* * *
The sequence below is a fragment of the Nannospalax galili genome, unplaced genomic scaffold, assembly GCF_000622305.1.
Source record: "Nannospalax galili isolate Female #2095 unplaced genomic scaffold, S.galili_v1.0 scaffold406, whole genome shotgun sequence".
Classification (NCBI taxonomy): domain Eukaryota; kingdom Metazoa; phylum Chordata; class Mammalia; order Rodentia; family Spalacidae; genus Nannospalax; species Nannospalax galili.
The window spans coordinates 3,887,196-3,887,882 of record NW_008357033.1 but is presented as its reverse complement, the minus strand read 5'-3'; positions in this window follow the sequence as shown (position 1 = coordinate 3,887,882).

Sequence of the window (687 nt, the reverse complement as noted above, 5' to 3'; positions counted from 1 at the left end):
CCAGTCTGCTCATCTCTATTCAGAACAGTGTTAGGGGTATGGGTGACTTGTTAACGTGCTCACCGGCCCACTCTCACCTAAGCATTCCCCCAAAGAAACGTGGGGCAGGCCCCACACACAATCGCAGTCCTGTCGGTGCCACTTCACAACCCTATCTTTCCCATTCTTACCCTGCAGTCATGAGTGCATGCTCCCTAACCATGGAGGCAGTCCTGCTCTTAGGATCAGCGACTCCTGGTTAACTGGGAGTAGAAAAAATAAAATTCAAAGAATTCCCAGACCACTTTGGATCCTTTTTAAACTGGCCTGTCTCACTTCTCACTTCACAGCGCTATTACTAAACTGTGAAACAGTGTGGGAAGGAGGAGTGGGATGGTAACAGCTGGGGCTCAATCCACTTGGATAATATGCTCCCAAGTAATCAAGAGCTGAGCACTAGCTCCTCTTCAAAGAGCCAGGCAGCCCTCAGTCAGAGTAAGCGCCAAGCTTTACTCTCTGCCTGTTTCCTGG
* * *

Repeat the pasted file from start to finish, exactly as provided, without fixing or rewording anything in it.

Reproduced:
The sequence below is a fragment of the Nannospalax galili genome, unplaced genomic scaffold, assembly GCF_000622305.1.
Source record: "Nannospalax galili isolate Female #2095 unplaced genomic scaffold, S.galili_v1.0 scaffold406, whole genome shotgun sequence".
Classification (NCBI taxonomy): domain Eukaryota; kingdom Metazoa; phylum Chordata; class Mammalia; order Rodentia; family Spalacidae; genus Nannospalax; species Nannospalax galili.
The window spans coordinates 3,887,196-3,887,882 of record NW_008357033.1 but is presented as its reverse complement, the minus strand read 5'-3'; positions in this window follow the sequence as shown (position 1 = coordinate 3,887,882).

Sequence of the window (687 nt, the reverse complement as noted above, 5' to 3'; positions counted from 1 at the left end):
CCAGTCTGCTCATCTCTATTCAGAACAGTGTTAGGGGTATGGGTGACTTGTTAACGTGCTCACCGGCCCACTCTCACCTAAGCATTCCCCCAAAGAAACGTGGGGCAGGCCCCACACACAATCGCAGTCCTGTCGGTGCCACTTCACAACCCTATCTTTCCCATTCTTACCCTGCAGTCATGAGTGCATGCTCCCTAACCATGGAGGCAGTCCTGCTCTTAGGATCAGCGACTCCTGGTTAACTGGGAGTAGAAAAAATAAAATTCAAAGAATTCCCAGACCACTTTGGATCCTTTTTAAACTGGCCTGTCTCACTTCTCACTTCACAGCGCTATTACTAAACTGTGAAACAGTGTGGGAAGGAGGAGTGGGATGGTAACAGCTGGGGCTCAATCCACTTGGATAATATGCTCCCAAGTAATCAAGAGCTGAGCACTAGCTCCTCTTCAAAGAGCCAGGCAGCCCTCAGTCAGAGTAAGCGCCAAGCTTTACTCTCTGCCTGTTTCCTGG